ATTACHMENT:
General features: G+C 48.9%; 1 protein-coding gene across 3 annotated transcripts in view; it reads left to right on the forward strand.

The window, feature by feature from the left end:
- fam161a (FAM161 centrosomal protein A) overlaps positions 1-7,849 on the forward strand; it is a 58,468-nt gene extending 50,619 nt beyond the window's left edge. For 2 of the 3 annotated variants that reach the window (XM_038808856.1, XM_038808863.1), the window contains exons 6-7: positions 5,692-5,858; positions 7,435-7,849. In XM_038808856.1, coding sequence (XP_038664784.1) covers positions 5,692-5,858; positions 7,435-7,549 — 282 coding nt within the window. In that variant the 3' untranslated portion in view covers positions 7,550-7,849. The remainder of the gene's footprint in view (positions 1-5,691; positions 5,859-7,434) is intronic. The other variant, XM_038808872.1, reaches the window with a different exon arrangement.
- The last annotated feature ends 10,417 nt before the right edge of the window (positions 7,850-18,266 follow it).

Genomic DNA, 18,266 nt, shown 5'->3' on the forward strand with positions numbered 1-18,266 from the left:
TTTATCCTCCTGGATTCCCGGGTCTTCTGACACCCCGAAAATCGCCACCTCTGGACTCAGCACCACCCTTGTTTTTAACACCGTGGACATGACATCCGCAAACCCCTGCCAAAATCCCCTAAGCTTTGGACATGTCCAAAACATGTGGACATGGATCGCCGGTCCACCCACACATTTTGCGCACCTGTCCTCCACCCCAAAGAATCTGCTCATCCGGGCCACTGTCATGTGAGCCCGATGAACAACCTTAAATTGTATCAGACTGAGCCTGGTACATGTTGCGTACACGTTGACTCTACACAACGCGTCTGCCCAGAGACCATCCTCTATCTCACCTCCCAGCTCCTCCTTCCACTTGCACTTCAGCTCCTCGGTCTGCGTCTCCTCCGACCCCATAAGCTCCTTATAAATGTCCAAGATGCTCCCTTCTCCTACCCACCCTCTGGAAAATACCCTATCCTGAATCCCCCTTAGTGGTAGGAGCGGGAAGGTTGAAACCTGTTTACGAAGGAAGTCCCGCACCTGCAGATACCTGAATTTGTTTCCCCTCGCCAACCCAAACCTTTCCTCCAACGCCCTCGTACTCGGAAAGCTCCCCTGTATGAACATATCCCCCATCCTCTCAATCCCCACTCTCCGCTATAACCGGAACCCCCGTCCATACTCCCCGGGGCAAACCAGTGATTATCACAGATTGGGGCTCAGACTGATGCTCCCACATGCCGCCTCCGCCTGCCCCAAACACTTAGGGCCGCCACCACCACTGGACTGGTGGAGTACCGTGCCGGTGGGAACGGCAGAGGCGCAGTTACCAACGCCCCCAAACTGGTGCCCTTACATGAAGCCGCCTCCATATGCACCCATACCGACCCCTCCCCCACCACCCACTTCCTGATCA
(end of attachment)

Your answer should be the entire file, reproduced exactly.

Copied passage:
General features: G+C 48.9%; 1 protein-coding gene across 3 annotated transcripts in view; it reads left to right on the forward strand.

The window, feature by feature from the left end:
- fam161a (FAM161 centrosomal protein A) overlaps positions 1-7,849 on the forward strand; it is a 58,468-nt gene extending 50,619 nt beyond the window's left edge. For 2 of the 3 annotated variants that reach the window (XM_038808856.1, XM_038808863.1), the window contains exons 6-7: positions 5,692-5,858; positions 7,435-7,849. In XM_038808856.1, coding sequence (XP_038664784.1) covers positions 5,692-5,858; positions 7,435-7,549 — 282 coding nt within the window. In that variant the 3' untranslated portion in view covers positions 7,550-7,849. The remainder of the gene's footprint in view (positions 1-5,691; positions 5,859-7,434) is intronic. The other variant, XM_038808872.1, reaches the window with a different exon arrangement.
- The last annotated feature ends 10,417 nt before the right edge of the window (positions 7,850-18,266 follow it).

Genomic DNA, 18,266 nt, shown 5'->3' on the forward strand with positions numbered 1-18,266 from the left:
TTTATCCTCCTGGATTCCCGGGTCTTCTGACACCCCGAAAATCGCCACCTCTGGACTCAGCACCACCCTTGTTTTTAACACCGTGGACATGACATCCGCAAACCCCTGCCAAAATCCCCTAAGCTTTGGACATGTCCAAAACATGTGGACATGGATCGCCGGTCCACCCACACATTTTGCGCACCTGTCCTCCACCCCAAAGAATCTGCTCATCCGGGCCACTGTCATGTGAGCCCGATGAACAACCTTAAATTGTATCAGACTGAGCCTGGTACATGTTGCGTACACGTTGACTCTACACAACGCGTCTGCCCAGAGACCATCCTCTATCTCACCTCCCAGCTCCTCCTTCCACTTGCACTTCAGCTCCTCGGTCTGCGTCTCCTCCGACCCCATAAGCTCCTTATAAATGTCCAAGATGCTCCCTTCTCCTACCCACCCTCTGGAAAATACCCTATCCTGAATCCCCCTTAGTGGTAGGAGCGGGAAGGTTGAAACCTGTTTACGAAGGAAGTCCCGCACCTGCAGATACCTGAATTTGTTTCCCCTCGCCAACCCAAACCTTTCCTCCAACGCCCTCGTACTCGGAAAGCTCCCCTGTATGAACATATCCCCCATCCTCTCAATCCCCACTCTCCGCTATAACCGGAACCCCCGTCCATACTCCCCGGGGCAAACCAGTGATTATCACAGATTGGGGCTCAGACTGATGCTCCCACATGCCGCCTCCGCCTGCCCCAAACACTTAGGGCCGCCACCACCACTGGACTGGTGGAGTACCGTGCCGGTGGGAACGGCAGAGGCGCAGTTACCAACGCCCCCAAACTGGTGCCCTTACATGAAGCCGCCTCCATATGCACCCATACCGACCCCTCCCCCACCACCCACTTCCTGATCA